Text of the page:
A small Tel Aviv University study suggests a novel way of treating the affected areas of the brain that apparently cause freezing of gait,using trans-cranial direct-current electrical stimulation to 'significantly' ameliorate the condition.
"The effects of multi-target simultaneous stimulation of motor and cognitive networks demand investigation," says Professor Jeffrey Hausdorff of TAU's Sackler School of Medicine and the Centre for Movement Disorders at Tel Aviv Medical Centre, who led the research for the study.
Research for the study was also conducted by TAU neuroscience doctoral student Moria Dagan; Professor Nir Giladi of TAU's Sackler School of Medicine and Tel Aviv Medical Centre; Dr Tali Herman of Tel Aviv Medical Centre; and a team of researchers from Harvard Medical School led by Dr Brad Manor and Professor Lew Lipsitz.
The team of scientists examined 20 Parkinson's disease patients, who often experience freezing of gait. The patients received 20 minutes of trans-cranial direct current stimulation via a cap that the subjects wore on their head on three separate visits. Trans-cranial direct current stimulation targeted the primary motor cortex and left dorso-lateral prefrontal cortex simultaneously; the primary motor cortex only; or underwent "sham," placebo stimulation, where the subject feels some tingling sensation, but the amount of stimulation is negligible.
Before and after each round of stimulation, the participants completed a test that provoked freezing of gait, a static and dynamic mobility test (known as "Timed Up and Go"), gait assessment, and a cognitive test for processing speed, selective attention and inhibition control (Stroop test).
"What we found was quite encouraging," says Hausdorff. "The participants' walking improved after simultaneous stimulation of the primary motor cortex and left dorsolateral prefrontal cortex, but not after primary motor cortex only or sham stimulation. The results of the study reveal that transcranial direct current stimulation designed to simultaneously target motor and cognitive regions apparently induces immediate aftereffects in the brain that translate into reduced freezing of gait and improvements in executive function and mobility."
After 20 minutes of multi-site stimulation, the patients' freezing of gait was reduced and mobility and cognition improved – more than that seen after stimulation of primary motor cortex only or through sham simulation.
"In other words, a larger, more positive effect is obtained when both motor and cognitive areas are targeted," Hausdorff concludes. "When thinking about treatments for freezing of gait, it is important to target both motor and cognitive functions.
"Even among patients with advanced Parkinson's disease and freezing of gait, it is apparently possible to improve brain function via non-invasive brain stimulation, at least in the short-term, and this has positive, functional consequences."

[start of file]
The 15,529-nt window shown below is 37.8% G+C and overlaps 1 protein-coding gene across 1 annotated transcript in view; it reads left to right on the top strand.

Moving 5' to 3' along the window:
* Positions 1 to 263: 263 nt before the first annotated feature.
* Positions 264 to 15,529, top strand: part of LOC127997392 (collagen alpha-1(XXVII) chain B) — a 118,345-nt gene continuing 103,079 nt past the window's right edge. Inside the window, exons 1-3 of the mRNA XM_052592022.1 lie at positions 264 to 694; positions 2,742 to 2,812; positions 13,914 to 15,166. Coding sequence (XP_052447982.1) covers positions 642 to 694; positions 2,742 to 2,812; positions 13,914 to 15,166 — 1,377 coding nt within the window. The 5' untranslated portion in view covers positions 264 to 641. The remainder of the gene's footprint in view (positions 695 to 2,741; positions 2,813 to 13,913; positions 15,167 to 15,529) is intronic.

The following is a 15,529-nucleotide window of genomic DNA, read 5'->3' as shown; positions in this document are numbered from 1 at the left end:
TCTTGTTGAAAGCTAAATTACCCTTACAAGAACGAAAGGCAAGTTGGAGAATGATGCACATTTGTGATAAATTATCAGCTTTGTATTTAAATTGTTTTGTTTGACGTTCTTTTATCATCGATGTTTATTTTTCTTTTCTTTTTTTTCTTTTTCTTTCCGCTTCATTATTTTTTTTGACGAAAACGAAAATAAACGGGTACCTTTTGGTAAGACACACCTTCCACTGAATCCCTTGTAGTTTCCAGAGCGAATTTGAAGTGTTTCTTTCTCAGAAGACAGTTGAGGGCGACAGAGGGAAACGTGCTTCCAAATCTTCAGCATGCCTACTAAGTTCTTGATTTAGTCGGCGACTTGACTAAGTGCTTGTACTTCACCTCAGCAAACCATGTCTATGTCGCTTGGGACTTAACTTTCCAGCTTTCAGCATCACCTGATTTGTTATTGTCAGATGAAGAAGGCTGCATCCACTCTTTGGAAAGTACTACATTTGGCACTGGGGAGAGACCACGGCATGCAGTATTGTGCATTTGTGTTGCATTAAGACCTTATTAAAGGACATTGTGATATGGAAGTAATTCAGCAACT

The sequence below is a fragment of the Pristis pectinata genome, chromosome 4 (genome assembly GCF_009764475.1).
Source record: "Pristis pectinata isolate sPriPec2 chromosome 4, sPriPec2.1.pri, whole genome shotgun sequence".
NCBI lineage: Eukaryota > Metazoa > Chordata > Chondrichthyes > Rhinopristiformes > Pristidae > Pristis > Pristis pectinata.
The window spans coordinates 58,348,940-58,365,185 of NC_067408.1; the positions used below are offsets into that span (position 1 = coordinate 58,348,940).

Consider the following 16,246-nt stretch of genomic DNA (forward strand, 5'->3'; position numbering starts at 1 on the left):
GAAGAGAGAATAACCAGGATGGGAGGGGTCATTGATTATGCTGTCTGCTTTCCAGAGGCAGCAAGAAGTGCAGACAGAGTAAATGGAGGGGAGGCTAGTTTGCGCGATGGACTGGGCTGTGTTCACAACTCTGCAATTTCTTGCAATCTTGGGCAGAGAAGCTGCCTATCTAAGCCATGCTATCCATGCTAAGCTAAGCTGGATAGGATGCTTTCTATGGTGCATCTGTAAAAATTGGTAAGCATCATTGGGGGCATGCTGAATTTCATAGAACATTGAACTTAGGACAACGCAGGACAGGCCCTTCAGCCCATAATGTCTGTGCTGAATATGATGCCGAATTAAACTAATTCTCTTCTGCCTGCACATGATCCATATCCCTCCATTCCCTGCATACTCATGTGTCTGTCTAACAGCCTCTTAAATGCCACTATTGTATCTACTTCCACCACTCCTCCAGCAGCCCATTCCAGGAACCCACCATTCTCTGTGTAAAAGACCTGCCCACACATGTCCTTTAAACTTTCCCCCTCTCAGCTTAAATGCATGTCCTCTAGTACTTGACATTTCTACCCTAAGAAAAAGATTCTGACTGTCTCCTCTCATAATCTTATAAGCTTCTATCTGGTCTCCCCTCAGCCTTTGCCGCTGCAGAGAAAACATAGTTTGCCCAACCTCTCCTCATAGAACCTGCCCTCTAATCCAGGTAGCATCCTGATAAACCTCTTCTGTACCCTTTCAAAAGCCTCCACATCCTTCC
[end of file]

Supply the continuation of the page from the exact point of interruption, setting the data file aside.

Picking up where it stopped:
Together with their collaborators at Harvard Medical School, the TAU-TAMC team is currently conducting a randomised controlled trial to determine the long-term benefits of this multi-site stimulation on freezing of gait and related symptoms.
Background: Recent findings suggest that transcranial direct current stimulation of the primary motor cortex may ameliorate freezing of gait. However, the effects of multitarget simultaneous stimulation of motor and cognitive networks are mostly unknown. The objective of this study was to evaluate the effects of multitarget transcranial direct current stimulation of the primary motor cortex and left dorsolateral prefrontal cortex on freezing of gait and related outcomes.
Methods: Twenty patients with Parkinson's disease and freezing of gait received 20 minutes of transcranial direct current stimulation on 3 separate visits. Transcranial direct current stimulation targeted the primary motor cortex and left dorsolateral prefrontal cortex simultaneously, primary motor cortex only, or sham stimulation (order randomized and double-blinded assessments). Participants completed a freezing of gait-provoking test, the Timed Up and Go, and the Stroop test before and after each transcranial direct current stimulation session.
Results: Performance on the freezing of gait-provoking test (P = 0.010), Timed Up and Go (P = 0.006), and the Stroop test (P = 0.016) improved after simultaneous stimulation of the primary motor cortex and left dorsolateral prefrontal cortex, but not after primary motor cortex only or sham stimulation.
Conclusions: Transcranial direct current stimulation designed to simultaneously target motor and cognitive regions apparently induces immediate aftereffects in the brain that translate into reduced freezing of gait and improvements in executive function and mobility. © 2018 International Parkinson and Movement Disorder Society
Moria Dagan, Talia Herman, Rachel Harrison, Junhong Zhou, Nir Giladi, Giulio Ruffini, Brad Manor, Jeffrey M Hausdorff